Joe the Buyer (not his real name) struck out at six different North Bend stores recently when he tried to buy beer. Clerks quietly, sometimes apologetically, turned the 18-year-old away at groceries, convenience stores and gas stations time and again. The enforcement officers working with him on the sting began to have high hopes for the rest of the night.
“If we get no buys tonight, that would be wonderful,” said Liquor Control Board officer Troy McCallister. He’s in street clothes, as is King County Sheriff’s Deputy Amy Jarboe, for the undercover operation, backed up by North Bend Police Chief Sgt. Mark Toner, in uniform.
A few stops later, though, Joe had bought his third six-pack of Bud Light. On his way into the store for the arrest and manager notification, McCallister shrugged, palms up, as if asking ‘what happened?’
By the end of the night, Joe had made three buys in 10 attempts. The results were disappointing for the officers, but on par with the statewide average of 25 to 30 percent “non-compliant” sales to minors. They were also on par with Joe’s own experience working on liquor sales stings for the past eight months.
“Every time I’ve gone, I’ve gotten at least one,” he said of his buying record. That includes at ‘on-sale’ businesses like restaurants and bars where, he says, “I’ve opened a couple of tabs.”
Joe, an aspiring Washington State Patrol trooper, is already one of the youngest employees of the state, working part-time as an Investigative Aide for the Liquor Control Board. His job is to test store clerks’ knowledge of and compliance with state law, by trying to buy some alcohol. He has to do it fairly, though, using his own, vertical driver’s license (horizontal licenses are issued only to people 21 or older), and making no particular effort to hide his age.
The liquor sales sting operation is officially called an emphasis patrol, and the emphasis here is on fairness. Neither agency wants to trip up a store clerk with a fake ID, for instance, or test him or her during a busy shift.
“I’m not about entrapment,” explained North Bend Police Chief Mark Toner. “I want compliance.”
Investigative aides have to be 18 or older to participate in liquor sales enforcement, though, because the operations are still compliance checks. “If they’re under 18, it’s not really a fair attempt,” McCallister explained.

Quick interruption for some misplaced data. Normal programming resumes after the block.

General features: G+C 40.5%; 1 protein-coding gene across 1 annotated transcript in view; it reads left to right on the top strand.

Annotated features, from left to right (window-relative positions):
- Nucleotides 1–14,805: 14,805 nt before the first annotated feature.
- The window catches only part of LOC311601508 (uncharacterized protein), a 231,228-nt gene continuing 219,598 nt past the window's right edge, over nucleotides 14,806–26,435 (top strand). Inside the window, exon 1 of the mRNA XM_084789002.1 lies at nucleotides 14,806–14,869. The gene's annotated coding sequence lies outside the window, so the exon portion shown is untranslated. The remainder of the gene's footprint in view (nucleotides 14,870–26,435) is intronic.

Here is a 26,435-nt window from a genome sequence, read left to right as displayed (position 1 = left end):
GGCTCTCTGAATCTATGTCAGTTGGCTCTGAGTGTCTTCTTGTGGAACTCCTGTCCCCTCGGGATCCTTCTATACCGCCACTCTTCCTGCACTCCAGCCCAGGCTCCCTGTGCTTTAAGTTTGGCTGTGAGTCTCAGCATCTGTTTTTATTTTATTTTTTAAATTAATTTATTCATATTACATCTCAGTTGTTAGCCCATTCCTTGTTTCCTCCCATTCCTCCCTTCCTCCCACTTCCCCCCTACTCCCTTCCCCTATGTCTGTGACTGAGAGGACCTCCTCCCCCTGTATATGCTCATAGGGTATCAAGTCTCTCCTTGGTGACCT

Joe’s attempts were all on a nothing-special Thursday evening in early August, no big events, no reason to expect more activity. In fact, Toner was hoping that his usual approach of notifying businesses in advance of the sting—and reminding them of the exact details in the law—would keep everyone on their toes.
“Not everybody does it my way,” he said, “I’m very aggressive on education.” The reason why was apparent with Joe’s first successful buy. It was at a busy convenience store, with a few customers shopping, a large family eating in the dining area, and an increasingly panicked clerk. “I’m sorry!” he said, sidling away from Deputy Jarboe, trying to distance himself in the area behind the counter. “It was an accident!” Undeterred, Jarboe read him his Miranda rights, and he became distraught. “I need this job!”
On top of the $5,000 fine, a possible 364 days in jail, and a record of furnishing a minor with liquor, job loss is a real possibility for any cashier caught in violation of the law.
“It’s dangerous—for them,” Toner said of the clerks. Employers respond to these incidents differently, he explained. Some businesses have a zero-tolerance policy; others might overlook a mistake, once or twice—and sales to minors are almost always unintentional.
“I’d say that 99.99 percent of the time, it’s a mistake,” McCallister told one of the clerks who sold to Joe. “Only once in 20 years have I found a guy who said ‘It’s OK, just give me an extra $20.’”